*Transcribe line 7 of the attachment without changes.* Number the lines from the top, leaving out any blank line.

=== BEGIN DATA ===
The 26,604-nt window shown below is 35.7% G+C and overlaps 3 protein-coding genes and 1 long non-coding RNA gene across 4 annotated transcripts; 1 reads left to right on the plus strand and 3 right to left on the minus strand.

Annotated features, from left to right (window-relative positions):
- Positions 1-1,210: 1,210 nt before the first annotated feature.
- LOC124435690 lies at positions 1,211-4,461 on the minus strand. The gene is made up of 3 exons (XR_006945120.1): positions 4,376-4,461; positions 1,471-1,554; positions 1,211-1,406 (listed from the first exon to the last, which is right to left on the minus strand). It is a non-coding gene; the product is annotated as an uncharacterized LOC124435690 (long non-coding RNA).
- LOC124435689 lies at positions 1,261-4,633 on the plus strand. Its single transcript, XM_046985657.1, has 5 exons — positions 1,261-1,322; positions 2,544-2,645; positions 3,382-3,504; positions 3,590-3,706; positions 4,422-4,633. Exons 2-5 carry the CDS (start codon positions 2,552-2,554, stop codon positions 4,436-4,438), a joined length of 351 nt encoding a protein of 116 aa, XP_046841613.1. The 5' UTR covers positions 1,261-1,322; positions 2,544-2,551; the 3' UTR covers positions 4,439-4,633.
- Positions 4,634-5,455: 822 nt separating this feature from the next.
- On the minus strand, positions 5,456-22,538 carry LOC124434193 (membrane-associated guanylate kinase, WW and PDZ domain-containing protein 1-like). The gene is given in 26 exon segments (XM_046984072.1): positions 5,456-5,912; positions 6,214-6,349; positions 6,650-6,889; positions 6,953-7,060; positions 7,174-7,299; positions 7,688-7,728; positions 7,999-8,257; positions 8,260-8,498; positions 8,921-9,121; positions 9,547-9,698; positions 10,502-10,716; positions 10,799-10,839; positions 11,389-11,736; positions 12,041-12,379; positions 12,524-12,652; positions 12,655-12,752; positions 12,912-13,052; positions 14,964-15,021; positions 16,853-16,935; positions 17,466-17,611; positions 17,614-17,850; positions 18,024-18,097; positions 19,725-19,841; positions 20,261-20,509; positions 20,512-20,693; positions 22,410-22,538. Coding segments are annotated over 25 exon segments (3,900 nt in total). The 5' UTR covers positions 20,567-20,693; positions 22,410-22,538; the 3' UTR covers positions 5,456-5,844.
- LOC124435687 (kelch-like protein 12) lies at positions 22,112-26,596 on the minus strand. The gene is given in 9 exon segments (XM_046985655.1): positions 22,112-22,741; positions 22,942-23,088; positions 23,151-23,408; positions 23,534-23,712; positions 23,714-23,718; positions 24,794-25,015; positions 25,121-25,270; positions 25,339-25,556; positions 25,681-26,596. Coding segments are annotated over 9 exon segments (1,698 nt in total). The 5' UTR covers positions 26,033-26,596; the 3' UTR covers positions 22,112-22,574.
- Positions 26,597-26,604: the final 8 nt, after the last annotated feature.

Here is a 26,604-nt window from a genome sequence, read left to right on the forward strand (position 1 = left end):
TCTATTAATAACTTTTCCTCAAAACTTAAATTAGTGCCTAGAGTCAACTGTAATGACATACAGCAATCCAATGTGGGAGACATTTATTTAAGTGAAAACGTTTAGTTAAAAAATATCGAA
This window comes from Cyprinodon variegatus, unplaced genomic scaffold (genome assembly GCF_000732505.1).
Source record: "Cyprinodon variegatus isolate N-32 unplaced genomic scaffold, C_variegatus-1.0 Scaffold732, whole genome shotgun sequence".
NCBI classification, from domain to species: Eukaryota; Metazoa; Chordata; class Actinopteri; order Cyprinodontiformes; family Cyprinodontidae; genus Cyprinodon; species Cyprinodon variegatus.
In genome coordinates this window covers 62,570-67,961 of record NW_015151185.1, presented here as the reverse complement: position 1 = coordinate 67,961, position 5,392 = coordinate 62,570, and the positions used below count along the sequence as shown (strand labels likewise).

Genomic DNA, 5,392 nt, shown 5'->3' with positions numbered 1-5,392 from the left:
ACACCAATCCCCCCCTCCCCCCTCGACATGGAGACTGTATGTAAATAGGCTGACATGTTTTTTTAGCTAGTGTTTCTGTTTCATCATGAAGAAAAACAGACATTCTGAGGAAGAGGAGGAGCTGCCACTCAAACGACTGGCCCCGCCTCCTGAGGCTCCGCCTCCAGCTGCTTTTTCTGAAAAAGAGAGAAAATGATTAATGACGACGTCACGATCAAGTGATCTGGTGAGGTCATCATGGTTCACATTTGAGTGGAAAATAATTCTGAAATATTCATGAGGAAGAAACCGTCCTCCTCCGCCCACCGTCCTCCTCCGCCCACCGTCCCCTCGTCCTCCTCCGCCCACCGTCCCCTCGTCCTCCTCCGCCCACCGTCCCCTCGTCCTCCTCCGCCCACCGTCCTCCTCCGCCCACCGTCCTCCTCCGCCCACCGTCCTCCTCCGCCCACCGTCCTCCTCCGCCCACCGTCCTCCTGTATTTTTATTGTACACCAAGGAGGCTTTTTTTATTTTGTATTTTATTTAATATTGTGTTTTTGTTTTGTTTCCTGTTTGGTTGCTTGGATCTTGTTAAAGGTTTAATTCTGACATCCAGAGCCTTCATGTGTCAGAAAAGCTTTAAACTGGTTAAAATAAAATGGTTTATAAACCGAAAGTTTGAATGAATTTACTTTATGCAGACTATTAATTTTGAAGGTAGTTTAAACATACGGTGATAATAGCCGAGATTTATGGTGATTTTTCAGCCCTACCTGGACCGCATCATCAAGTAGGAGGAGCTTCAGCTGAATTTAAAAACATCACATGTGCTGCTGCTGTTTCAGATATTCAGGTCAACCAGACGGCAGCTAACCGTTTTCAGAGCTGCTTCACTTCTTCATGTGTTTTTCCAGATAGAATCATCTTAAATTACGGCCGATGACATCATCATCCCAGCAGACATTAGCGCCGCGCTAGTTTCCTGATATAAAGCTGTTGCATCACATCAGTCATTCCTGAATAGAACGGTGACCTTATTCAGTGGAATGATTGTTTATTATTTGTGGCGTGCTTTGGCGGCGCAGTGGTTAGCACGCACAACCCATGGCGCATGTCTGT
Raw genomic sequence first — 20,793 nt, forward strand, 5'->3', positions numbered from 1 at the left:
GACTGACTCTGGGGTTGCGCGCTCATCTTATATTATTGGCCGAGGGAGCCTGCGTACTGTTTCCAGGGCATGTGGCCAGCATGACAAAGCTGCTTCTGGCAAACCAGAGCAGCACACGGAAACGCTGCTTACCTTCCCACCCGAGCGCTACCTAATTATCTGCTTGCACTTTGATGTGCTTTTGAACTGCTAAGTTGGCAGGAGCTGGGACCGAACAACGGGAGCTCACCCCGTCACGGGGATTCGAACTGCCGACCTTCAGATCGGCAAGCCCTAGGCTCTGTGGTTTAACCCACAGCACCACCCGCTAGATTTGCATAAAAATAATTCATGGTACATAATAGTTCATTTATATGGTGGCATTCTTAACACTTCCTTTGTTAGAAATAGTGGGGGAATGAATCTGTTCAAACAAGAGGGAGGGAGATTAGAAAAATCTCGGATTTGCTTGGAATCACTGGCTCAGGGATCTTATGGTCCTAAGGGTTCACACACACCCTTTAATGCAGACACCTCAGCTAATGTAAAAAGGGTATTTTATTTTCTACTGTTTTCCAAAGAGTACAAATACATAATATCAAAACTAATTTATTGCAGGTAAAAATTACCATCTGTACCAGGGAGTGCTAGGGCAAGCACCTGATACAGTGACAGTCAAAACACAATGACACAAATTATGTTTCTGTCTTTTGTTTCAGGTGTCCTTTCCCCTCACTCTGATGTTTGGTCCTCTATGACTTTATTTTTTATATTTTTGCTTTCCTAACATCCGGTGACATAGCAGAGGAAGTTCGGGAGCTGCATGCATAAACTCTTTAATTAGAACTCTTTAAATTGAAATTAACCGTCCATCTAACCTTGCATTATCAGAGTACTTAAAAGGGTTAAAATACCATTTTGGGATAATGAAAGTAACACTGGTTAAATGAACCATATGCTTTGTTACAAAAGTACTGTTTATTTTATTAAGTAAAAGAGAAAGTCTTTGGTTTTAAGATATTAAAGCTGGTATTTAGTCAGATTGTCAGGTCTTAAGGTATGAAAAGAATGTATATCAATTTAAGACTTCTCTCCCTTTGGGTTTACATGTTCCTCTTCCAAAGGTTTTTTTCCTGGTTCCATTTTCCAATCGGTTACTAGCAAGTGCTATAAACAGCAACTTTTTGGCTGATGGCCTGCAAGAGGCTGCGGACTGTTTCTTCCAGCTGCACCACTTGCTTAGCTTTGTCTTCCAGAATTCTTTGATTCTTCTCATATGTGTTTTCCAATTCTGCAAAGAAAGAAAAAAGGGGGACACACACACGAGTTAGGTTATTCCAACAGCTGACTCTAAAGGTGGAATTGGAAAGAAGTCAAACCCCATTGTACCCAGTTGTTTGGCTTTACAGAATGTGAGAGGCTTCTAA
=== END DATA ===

- On the minus strand, positions 5,456-22,538 carry LOC124434193 (membrane-associated guanylate kinase, WW and PDZ domain-containing protein 1-like). The gene is given in 26 exon segments (XM_046984072.1): positions 5,456-5,912; positions 6,214-6,349; positions 6,650-6,889; positions 6,953-7,060; positions 7,174-7,299; positions 7,688-7,728; positions 7,999-8,257; positions 8,260-8,498; positions 8,921-9,121; positions 9,547-9,698; positions 10,502-10,716; positions 10,799-10,839; positions 11,389-11,736; positions 12,041-12,379; positions 12,524-12,652; positions 12,655-12,752; positions 12,912-13,052; positions 14,964-15,021; positions 16,853-16,935; positions 17,466-17,611; positions 17,614-17,850; positions 18,024-18,097; positions 19,725-19,841; positions 20,261-20,509; positions 20,512-20,693; positions 22,410-22,538. Coding segments are annotated over 25 exon segments (3,900 nt in total). The 5' UTR covers positions 20,567-20,693; positions 22,410-22,538; the 3' UTR covers positions 5,456-5,844.